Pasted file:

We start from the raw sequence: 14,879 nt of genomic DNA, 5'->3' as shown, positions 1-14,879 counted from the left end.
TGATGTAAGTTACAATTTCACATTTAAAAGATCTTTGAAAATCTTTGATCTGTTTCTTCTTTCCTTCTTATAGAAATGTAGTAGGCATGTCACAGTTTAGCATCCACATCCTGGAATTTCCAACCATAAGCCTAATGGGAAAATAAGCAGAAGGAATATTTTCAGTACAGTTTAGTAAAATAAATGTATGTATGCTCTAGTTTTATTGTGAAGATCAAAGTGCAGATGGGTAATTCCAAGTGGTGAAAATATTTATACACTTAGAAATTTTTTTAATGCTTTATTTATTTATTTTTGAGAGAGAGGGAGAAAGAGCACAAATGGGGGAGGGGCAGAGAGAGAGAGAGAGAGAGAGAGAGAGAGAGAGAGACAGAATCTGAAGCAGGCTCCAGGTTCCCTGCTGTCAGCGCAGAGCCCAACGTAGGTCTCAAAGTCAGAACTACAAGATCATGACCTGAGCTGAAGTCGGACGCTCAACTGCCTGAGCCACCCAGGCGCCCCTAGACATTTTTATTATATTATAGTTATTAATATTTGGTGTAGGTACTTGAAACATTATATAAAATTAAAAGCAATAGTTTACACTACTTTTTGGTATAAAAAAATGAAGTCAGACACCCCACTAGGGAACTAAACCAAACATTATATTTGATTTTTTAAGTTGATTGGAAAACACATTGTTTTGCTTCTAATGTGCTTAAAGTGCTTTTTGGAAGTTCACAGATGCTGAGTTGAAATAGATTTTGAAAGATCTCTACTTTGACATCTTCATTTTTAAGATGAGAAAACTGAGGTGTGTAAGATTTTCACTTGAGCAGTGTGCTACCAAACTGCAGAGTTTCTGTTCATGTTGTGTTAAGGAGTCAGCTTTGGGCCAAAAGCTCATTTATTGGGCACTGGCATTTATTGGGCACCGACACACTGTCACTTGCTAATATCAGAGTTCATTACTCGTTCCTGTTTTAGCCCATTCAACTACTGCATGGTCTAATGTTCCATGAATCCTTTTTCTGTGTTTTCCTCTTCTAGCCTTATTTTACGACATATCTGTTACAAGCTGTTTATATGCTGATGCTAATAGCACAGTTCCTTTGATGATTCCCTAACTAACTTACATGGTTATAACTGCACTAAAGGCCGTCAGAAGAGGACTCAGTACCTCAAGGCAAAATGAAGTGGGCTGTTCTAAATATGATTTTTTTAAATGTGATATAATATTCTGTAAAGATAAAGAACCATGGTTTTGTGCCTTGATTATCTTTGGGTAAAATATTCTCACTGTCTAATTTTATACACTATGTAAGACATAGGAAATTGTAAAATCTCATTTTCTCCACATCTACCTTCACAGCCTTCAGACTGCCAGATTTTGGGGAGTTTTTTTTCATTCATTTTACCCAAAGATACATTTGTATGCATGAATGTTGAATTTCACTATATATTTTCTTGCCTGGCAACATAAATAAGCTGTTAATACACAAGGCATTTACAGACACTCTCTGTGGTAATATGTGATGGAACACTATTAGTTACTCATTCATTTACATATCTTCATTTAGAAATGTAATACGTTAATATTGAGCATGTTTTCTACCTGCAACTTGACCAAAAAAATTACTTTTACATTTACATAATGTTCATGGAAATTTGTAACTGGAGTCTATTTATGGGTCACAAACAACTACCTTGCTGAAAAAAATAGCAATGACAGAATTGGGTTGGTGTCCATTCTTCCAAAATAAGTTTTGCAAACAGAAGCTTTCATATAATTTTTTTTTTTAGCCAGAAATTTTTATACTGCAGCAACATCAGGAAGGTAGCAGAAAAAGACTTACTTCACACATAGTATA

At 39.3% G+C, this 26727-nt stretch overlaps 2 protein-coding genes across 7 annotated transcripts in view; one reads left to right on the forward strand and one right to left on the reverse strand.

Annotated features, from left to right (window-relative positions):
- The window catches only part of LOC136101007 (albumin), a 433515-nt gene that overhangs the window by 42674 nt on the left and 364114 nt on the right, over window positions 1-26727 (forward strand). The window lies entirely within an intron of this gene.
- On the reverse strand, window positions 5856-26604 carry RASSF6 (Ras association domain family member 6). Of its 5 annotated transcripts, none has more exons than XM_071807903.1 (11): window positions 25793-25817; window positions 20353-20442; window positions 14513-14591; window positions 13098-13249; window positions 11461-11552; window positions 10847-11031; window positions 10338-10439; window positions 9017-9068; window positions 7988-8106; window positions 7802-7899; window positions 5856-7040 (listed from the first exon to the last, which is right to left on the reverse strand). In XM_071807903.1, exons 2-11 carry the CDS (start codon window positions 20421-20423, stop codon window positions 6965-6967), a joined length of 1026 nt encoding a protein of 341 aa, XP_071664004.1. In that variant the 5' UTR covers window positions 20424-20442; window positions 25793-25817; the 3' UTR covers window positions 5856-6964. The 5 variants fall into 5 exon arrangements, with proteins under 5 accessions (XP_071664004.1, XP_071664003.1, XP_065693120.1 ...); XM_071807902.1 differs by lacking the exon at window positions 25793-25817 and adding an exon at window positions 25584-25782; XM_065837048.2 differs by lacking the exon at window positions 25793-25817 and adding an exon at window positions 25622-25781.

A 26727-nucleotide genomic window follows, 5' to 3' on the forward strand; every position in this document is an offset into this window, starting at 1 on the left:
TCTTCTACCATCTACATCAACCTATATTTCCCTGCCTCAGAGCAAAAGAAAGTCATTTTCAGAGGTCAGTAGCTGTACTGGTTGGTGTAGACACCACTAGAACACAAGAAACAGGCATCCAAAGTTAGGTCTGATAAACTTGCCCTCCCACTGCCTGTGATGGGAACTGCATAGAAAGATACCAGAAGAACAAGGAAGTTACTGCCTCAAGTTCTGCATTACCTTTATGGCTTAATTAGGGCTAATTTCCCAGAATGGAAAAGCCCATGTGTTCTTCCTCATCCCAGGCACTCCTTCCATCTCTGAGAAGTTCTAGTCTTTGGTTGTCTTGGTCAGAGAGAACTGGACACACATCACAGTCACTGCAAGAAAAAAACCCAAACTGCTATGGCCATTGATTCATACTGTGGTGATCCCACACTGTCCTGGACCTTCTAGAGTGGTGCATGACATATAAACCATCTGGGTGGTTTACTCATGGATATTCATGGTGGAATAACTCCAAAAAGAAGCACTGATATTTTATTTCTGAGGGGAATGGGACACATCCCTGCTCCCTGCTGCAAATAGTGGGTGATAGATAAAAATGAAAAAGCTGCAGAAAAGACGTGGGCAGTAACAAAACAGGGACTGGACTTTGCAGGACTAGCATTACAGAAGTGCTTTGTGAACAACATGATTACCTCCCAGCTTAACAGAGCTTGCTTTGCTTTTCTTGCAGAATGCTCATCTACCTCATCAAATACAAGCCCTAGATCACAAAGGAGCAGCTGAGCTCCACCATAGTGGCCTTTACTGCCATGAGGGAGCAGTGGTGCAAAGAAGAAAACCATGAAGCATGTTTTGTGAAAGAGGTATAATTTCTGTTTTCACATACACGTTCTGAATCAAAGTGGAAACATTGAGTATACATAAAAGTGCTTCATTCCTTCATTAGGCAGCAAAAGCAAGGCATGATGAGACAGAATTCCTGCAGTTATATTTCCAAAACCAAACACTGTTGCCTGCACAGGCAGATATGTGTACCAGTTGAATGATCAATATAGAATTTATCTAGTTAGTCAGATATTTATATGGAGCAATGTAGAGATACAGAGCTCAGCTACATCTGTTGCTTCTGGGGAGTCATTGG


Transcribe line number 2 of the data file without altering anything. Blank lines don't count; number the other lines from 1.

TGATGTAAGTTACAATTTCACATTTAAAAGATCTTTGAAAATCTTTGATCTGTTTCTTCTTTCCTTCTTATAGAAATGTAGTAGGCATGTCACAGTTTAGCATCCACATCCTGGAATTTCCAACCATAAGCCTAATGGGAAAATAAGCAGAAGGAATATTTTCAGTACAGTTTAGTAAAATAAATGTATGTATGCTCTAGTTTTATTGTGAAGATCAAAGTGCAGATGGGTAATTCCAAGTGGTGAAAATATTTATACACTTAGAAATTTTTTTAATGCTTTATTTATTTATTTTTGAGAGAGAGGGAGAAAGAGCACAAATGGGGGAGGGGCAGAGAGAGAGAGAGAGAGAGAGAGAGAGAGAGAGAGACAGAATCTGAAGCAGGCTCCAGGTTCCCTGCTGTCAGCGCAGAGCCCAACGTAGGTCTCAAAGTCAGAACTACAAGATCATGACCTGAGCTGAAGTCGGACGCTCAACTGCCTGAGCCACCCAGGCGCCCCTAGACATTTTTATTATATTATAGTTATTAATATTTGGTGTAGGTACTTGAAACATTATATAAAATTAAAAGCAATAGTTTACACTACTTTTTGGTATAAAAAAATGAAGTCAGACACCCCACTAGGGAACTAAACCAAACATTATATTTGATTTTTTAAGTTGATTGGAAAACACATTGTTTTGCTTCTAATGTGCTTAAAGTGCTTTTTGGAAGTTCACAGATGCTGAGTTGAAATAGATTTTGAAAGATCTCTACTTTGACATCTTCATTTTTAAGATGAGAAAACTGAGGTGTGTAAGATTTTCACTTGAGCAGTGTGCTACCAAACTGCAGAGTTTCTGTTCATGTTGTGTTAAGGAGTCAGCTTTGGGCCAAAAGCTCATTTATTGGGCACTGGCATTTATTGGGCACCGACACACTGTCACTTGCTAATATCAGAGTTCATTACTCGTTCCTGTTTTAGCCCATTCAACTACTGCATGGTCTAATGTTCCATGAATCCTTTTTCTGTGTTTTCCTCTTCTAGCCTTATTTTACGACATATCTGTTACAAGCTGTTTATATGCTGATGCTAATAGCACAGTTCCTTTGATGATTCCCTAACTAACTTACATGGTTATAACTGCACTAAAGGCCGTCAGAAGAGGACTCAGTACCTCAAGGCAAAATGAAGTGGGCTGTTCTAAATATGATTTTTTTAAATGTGATATAATATTCTGTAAAGATAAAGAACCATGGTTTTGTGCCTTGATTATCTTTGGGTAAAATATTCTCACTGTCTAATTTTATACACTATGTAAGACATAGGAAATTGTAAAATCTCATTTTCTCCACATCTACCTTCACAGCCTTCAGACTGCCAGATTTTGGGGAGTTTTTTTTCATTCATTTTACCCAAAGATACATTTGTATGCATGAATGTTGAATTTCACTATATATTTTCTTGCCTGGCAACATAAATAAGCTGTTAATACACAAGGCATTTACAGACACTCTCTGTGGTAATATGTGATGGAACACTATTAGTTACTCATTCATTTACATATCTTCATTTAGAAATGTAATACGTTAATATTGAGCATGTTTTCTACCTGCAACTTGACCAAAAAAATTACTTTTACATTTACATAATGTTCATGGAAATTTGTAACTGGAGTCTATTTATGGGTCACAAACAACTACCTTGCTGAAAAAAATAGCAATGACAGAATTGGGTTGGTGTCCATTCTTCCAAAATAAGTTTTGCAAACAGAAGCTTTCATATAATTTTTTTTTTTAGCCAGAAATTTTTATACTGCAGCAACATCAGGAAGGTAGCAGAAAAAGACTTACTTCACACATAGTATA